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Workplace exposure to nanoparticles. Workplace exposure to nanoparticles Aims  To provide the Risk Observatory target audience with a comprehensive picture.

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Presentation on theme: "Workplace exposure to nanoparticles. Workplace exposure to nanoparticles Aims  To provide the Risk Observatory target audience with a comprehensive picture."— Presentation transcript:

1 Workplace exposure to nanoparticles

2 Workplace exposure to nanoparticles Aims  To provide the Risk Observatory target audience with a comprehensive picture of the risks associated with workplace exposure to nano-size particles, and of the ways in which they are being addressed across Europe;  Identify areas where the level of knowledge is not sufficient, for future actions and research

3 Workplace exposure to nanoparticles Scope (i)  General description of nanoparticles, including their generation and properties;  Current state of the knowledge in relation to manufacturing and use of nano-size particles;  Present and predicted future development of nanotechnologies, the size of the exposed workforce;  Identify involved sectors, workplace factors;

4 Workplace exposure to nanoparticles Scope (ii)  Describe risks to health and safety identified so far both in research and through workplace exposure assessments, and directions of current OSH research;  Methods used to evaluate and control risks resulting from exposure to nanoparticles;  Describe available European and national policies, projects or initiatives addressing exposure to nanoparticles;  Future directions of safety and health research related to nanotechnologies.

5 Workplace exposure to nanoparticles Methodology  Literature survey articles, conference and workshop proceedings, project reports, policy documents  Studies published world-wide up to November 2008 have been included in the review  341 references were used  Project duration – February-November 2008

6 Workplace exposure to nanoparticles Main findings - respiratory exposure  Most important respiratory effects – chronic toxicity and carcinogenity  Inflammation, fibrosis, tumours  Small particle size and increased surface area increase toxicity  No clear evidence of toxic effects on other than lungs organs

7 Workplace exposure to nanoparticles Main findings – dermal exposure  Less research material available  Effects on healthy skin – none observed, except from sensitization  Barrier function of the skin can be breached – mechanical strain, lesions

8 Workplace exposure to nanoparticles Main findings – safety hazards  Acknowledged insufficient volume of research  Fire and explosion – main risks described  Nano-sized particles – large surface area, easily electrostatically charged, longer airborne Some metals – Al – minimum ignition energy so low that can be ignited by static electricity; agglomeration and surface oxidation reduce explosive properties  Presence of flammable materials would increase risk level

9 Workplace exposure to nanoparticles Main findings – exposure management  Most often – exposure to aggregates/agglomerates  Background level to be considered  Difficulties in assessment of workplace exposure – equipment  Risk-based guidance – not sufficient  Usual recommendation: use of the same control methods as for aerosols from fine dust  Precautionary principle recommended  Work conducted on development of nanomaterial-specific control banding approach  No evidence-based foundation for nano-specific occupational medical screening General medical screening – basis for epidemiological studies Establishing exposure registers is recommended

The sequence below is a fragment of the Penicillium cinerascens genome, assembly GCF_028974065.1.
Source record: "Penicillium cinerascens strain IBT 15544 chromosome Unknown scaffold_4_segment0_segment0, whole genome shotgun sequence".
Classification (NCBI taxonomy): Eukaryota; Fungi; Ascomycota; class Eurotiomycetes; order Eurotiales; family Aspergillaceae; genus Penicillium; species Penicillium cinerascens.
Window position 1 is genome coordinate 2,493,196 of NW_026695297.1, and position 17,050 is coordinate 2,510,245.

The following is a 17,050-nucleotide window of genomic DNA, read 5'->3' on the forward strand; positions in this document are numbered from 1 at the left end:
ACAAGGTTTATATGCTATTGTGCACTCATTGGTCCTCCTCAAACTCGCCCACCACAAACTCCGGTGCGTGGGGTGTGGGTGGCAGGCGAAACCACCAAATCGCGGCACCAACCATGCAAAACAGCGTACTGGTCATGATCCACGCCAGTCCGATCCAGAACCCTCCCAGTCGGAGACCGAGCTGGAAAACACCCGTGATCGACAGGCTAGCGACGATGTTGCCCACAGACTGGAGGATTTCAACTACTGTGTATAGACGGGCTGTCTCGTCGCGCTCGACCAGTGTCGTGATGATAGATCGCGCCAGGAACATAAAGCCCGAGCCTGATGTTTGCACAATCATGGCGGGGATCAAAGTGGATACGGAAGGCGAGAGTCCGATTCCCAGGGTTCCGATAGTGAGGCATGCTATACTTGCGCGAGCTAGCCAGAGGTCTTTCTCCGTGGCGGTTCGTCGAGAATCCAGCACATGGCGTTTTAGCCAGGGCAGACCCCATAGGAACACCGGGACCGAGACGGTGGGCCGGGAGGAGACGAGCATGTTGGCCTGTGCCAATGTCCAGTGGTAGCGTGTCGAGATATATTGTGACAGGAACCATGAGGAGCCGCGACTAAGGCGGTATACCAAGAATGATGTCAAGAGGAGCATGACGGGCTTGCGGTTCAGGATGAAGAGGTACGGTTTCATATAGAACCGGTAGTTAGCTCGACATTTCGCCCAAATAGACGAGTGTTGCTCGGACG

10 Number of PUBMED listed publications (1/Jan/80- 24/Apr/08)

11 Occupational Exposure Limits (OELs)  No EU OELs  National initiatives Germany – OEL for silica dioxide UK – benchmark levels – pragmatic guidance 0.066xOEL – insoluble 0.5xOEL – soluble 0.1xOEL – CMAR 0.01fibre/ml – fibrous US – draft OEL for TiO 2

12 Promotion of nanotechnology in Germany, Europe, USA and Japan (expenditures in million €)

13 Workplace exposure to nanoparticles Main findings – risk management  Primary prevention – first priority  Classic principles of ‘hierarchy of control’ apply  Engineering: enclosure, local and general exhaust ventilation (design, use and maintenance!)  Efficacy of filtration medium – penetration of particles through the filtering material  Respiratory protection – respirator’s fit to the face has to be considered along with filter efficiency  Protective clothing – air-tight non-woven textile is superior to cotton, polypropylene or paper

14 International initiatives  Community Framework Programmes  WHO  Joined EU-US activities  OECD projects  National projects

15 Workplace exposure to nanoparticles Conclusions  Priorities for future actions and activities: Identification of nanomaterials and description of exposure Measurement of exposures to nanomaterials and efficacy of protective measures Risk assessment for nanomaterials - in line with the current statutory framework Training of employees and practical handling guidelines for activities involving nanomaterials in the workplace. In vivo studies for assessment of the health effects of nanomaterials Validation of the in vitro methods and methods to determine physico-chemical properties as tools to determine health effects

16  Agency’s information on dangerous substances  Publication on nanoparticles osure_to_nanoparticles/view osure_to_nanoparticles/view  Publication on Occupational Exposure Limits (OELs):  European Risk Observatory  European Agency for Safety and Health at Work Thank you for your attention! Workplace exposure to nanoparticles More information available at:


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